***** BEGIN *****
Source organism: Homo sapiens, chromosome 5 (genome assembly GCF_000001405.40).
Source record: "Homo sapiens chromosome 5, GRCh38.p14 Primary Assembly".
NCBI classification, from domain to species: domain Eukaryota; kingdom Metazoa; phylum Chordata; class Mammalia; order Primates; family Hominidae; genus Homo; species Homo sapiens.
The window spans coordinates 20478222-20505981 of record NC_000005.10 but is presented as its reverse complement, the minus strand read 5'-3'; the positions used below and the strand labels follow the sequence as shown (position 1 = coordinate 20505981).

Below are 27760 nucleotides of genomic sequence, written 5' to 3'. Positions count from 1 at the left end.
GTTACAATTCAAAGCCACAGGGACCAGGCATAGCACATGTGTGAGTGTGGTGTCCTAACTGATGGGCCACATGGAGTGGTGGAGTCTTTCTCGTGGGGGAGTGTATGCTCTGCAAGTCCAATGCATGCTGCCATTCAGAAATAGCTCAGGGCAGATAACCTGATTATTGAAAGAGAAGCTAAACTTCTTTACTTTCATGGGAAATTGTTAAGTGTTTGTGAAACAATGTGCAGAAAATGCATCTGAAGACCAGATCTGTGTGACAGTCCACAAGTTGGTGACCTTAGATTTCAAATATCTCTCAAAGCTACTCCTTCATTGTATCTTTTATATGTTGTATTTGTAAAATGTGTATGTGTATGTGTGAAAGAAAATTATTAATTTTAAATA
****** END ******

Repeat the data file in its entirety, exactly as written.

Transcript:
Source organism: Homo sapiens, chromosome 5 (genome assembly GCF_000001405.40).
Source record: "Homo sapiens chromosome 5, GRCh38.p14 Primary Assembly".
NCBI classification, from domain to species: domain Eukaryota; kingdom Metazoa; phylum Chordata; class Mammalia; order Primates; family Hominidae; genus Homo; species Homo sapiens.
The window spans coordinates 20478222-20505981 of record NC_000005.10 but is presented as its reverse complement, the minus strand read 5'-3'; the positions used below and the strand labels follow the sequence as shown (position 1 = coordinate 20505981).

Below are 27760 nucleotides of genomic sequence, written 5' to 3'. Positions count from 1 at the left end.
GTTACAATTCAAAGCCACAGGGACCAGGCATAGCACATGTGTGAGTGTGGTGTCCTAACTGATGGGCCACATGGAGTGGTGGAGTCTTTCTCGTGGGGGAGTGTATGCTCTGCAAGTCCAATGCATGCTGCCATTCAGAAATAGCTCAGGGCAGATAACCTGATTATTGAAAGAGAAGCTAAACTTCTTTACTTTCATGGGAAATTGTTAAGTGTTTGTGAAACAATGTGCAGAAAATGCATCTGAAGACCAGATCTGTGTGACAGTCCACAAGTTGGTGACCTTAGATTTCAAATATCTCTCAAAGCTACTCCTTCATTGTATCTTTTATATGTTGTATTTGTAAAATGTGTATGTGTATGTGTGAAAGAAAATTATTAATTTTAAATA